Bike Path Is Made Of Reprocessed Toilet Paper

As one of the world’s most in-demand resources, paper has a massive carbon footprint. Because of the waste it creates, many are recycling or seeking paper alternatives. Startup MOO produces business cards made with fabric waste, while Paper Saver is a no-new-paper journal. Now, a Dutch province is recycling tons of toilet paper into a 1km bike path for cyclists.

The bicycle path uses what’s called tertiary cellulose, extracted from waste streams, says Erik Pijlman, director at KNN Cellulose, one of the partners on the project. “We take the cellulose out of these streams and once again make it into a [raw material],”

But not to worry — you won’t be seeing any remnants of used tissues on the bike path. The process includes sifting paper fibers, which are then cleaned, sterilized, bleached, and dried. To say the technique is doing fine is an understatement — it’s taking over Dutch roads.

“What we did is not only create technology and prove that it works, but we also have a market that is willing to take in the material,” Pijlman says. “And that’s really the next step in this kind of development.”

The fiber can also be used in creating filters, biofuel, and textiles, among other things. Of course, while in theory it’s useful in creating other products, we’ll keep it away from direct human contact. No one wants a stinky pillow case.

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Sustainable Jogging Is Sweden’s Newest Fad

Getting strangers to clean up after themselves almost always involves an incentive. For Starbucks regulars, it’s a 5p charge on single-use cups. For Freiburg Cup users, its a 1 euro tip back for returns. But for the Swedish community, cleaning-as-you-go is simply an everyday habit — and it’s called plogging.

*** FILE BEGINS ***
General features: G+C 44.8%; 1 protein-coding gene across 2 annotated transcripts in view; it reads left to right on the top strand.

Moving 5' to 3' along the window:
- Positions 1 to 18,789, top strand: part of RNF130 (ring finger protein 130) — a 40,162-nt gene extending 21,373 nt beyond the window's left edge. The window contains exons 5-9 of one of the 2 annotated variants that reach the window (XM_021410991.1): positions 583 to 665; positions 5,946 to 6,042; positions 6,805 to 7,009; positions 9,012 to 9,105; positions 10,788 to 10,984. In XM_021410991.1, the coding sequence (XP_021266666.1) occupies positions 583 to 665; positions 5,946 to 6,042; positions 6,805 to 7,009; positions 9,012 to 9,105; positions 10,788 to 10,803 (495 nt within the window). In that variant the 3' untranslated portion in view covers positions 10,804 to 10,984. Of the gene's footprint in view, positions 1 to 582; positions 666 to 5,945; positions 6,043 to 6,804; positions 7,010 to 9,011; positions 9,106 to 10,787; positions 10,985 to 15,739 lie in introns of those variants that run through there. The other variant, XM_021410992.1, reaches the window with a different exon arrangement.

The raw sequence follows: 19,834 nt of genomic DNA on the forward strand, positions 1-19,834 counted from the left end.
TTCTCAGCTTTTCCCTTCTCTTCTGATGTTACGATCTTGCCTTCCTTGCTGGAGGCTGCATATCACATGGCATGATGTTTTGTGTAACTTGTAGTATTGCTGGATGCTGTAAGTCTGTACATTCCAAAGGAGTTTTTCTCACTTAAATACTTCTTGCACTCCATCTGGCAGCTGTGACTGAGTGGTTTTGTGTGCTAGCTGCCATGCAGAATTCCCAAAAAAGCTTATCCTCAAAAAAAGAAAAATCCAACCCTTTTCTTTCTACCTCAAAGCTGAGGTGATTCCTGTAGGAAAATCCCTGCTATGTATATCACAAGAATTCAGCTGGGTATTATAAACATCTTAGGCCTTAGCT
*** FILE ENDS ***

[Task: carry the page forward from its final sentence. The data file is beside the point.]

“It’s not that everyone should be running about picking up other people’s litter. It should be put in the bin in the first place. But I believe all of us should make an effort to keep our surroundings clean.” [said jogging group leader Anna Christopherson.]

The exercise, which has now gained traction in Scotland, pays homage to the Swedish word “plocka.” Meaning both to jog and pick up, the play on words is perfect. Mastermind Christopherson has even incorporated stretching into the mix.

“Quite a few joggers already take it on themselves to pick up litter when they see it in their running spots. Having a whole group of joggers doing this regularly could make a real difference to parks, paths and pavements.”

For some, giving back is less of a hassle when it’s convenient. For ploggers, it’s just another tick on the to-do list.

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